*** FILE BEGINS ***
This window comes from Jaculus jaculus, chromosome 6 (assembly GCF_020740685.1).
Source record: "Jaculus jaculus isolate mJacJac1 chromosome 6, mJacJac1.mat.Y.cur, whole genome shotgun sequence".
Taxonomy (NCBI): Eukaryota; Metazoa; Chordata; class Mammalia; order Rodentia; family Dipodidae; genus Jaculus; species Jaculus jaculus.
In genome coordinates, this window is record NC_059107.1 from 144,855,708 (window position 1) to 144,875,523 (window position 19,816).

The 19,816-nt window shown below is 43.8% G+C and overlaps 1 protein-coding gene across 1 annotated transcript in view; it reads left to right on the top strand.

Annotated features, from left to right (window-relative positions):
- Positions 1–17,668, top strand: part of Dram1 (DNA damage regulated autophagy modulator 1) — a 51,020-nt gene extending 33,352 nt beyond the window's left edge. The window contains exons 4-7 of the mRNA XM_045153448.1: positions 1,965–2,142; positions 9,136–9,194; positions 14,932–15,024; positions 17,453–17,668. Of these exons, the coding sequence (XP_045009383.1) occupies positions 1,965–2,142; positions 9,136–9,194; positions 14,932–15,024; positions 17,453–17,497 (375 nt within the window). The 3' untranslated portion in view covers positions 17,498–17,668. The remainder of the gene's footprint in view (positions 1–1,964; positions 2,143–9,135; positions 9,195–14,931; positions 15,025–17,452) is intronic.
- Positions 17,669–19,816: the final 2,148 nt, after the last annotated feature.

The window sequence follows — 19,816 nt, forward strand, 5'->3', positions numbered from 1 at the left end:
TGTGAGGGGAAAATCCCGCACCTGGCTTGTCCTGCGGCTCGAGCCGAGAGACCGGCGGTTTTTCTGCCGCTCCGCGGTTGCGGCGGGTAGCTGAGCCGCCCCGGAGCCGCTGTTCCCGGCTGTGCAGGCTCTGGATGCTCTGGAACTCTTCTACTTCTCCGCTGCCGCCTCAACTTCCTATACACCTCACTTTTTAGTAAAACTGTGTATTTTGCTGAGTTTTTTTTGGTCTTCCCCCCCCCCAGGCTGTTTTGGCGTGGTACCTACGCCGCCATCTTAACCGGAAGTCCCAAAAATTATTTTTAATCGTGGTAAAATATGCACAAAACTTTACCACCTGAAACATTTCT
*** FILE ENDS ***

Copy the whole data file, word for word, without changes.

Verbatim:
This window comes from Jaculus jaculus, chromosome 6 (assembly GCF_020740685.1).
Source record: "Jaculus jaculus isolate mJacJac1 chromosome 6, mJacJac1.mat.Y.cur, whole genome shotgun sequence".
Taxonomy (NCBI): Eukaryota; Metazoa; Chordata; class Mammalia; order Rodentia; family Dipodidae; genus Jaculus; species Jaculus jaculus.
In genome coordinates, this window is record NC_059107.1 from 144,855,708 (window position 1) to 144,875,523 (window position 19,816).

The 19,816-nt window shown below is 43.8% G+C and overlaps 1 protein-coding gene across 1 annotated transcript in view; it reads left to right on the top strand.

Annotated features, from left to right (window-relative positions):
- Positions 1–17,668, top strand: part of Dram1 (DNA damage regulated autophagy modulator 1) — a 51,020-nt gene extending 33,352 nt beyond the window's left edge. The window contains exons 4-7 of the mRNA XM_045153448.1: positions 1,965–2,142; positions 9,136–9,194; positions 14,932–15,024; positions 17,453–17,668. Of these exons, the coding sequence (XP_045009383.1) occupies positions 1,965–2,142; positions 9,136–9,194; positions 14,932–15,024; positions 17,453–17,497 (375 nt within the window). The 3' untranslated portion in view covers positions 17,498–17,668. The remainder of the gene's footprint in view (positions 1–1,964; positions 2,143–9,135; positions 9,195–14,931; positions 15,025–17,452) is intronic.
- Positions 17,669–19,816: the final 2,148 nt, after the last annotated feature.

The window sequence follows — 19,816 nt, forward strand, 5'->3', positions numbered from 1 at the left end:
TGTGAGGGGAAAATCCCGCACCTGGCTTGTCCTGCGGCTCGAGCCGAGAGACCGGCGGTTTTTCTGCCGCTCCGCGGTTGCGGCGGGTAGCTGAGCCGCCCCGGAGCCGCTGTTCCCGGCTGTGCAGGCTCTGGATGCTCTGGAACTCTTCTACTTCTCCGCTGCCGCCTCAACTTCCTATACACCTCACTTTTTAGTAAAACTGTGTATTTTGCTGAGTTTTTTTTGGTCTTCCCCCCCCCCAGGCTGTTTTGGCGTGGTACCTACGCCGCCATCTTAACCGGAAGTCCCAAAAATTATTTTTAATCGTGGTAAAATATGCACAAAACTTTACCACCTGAAACATTTCT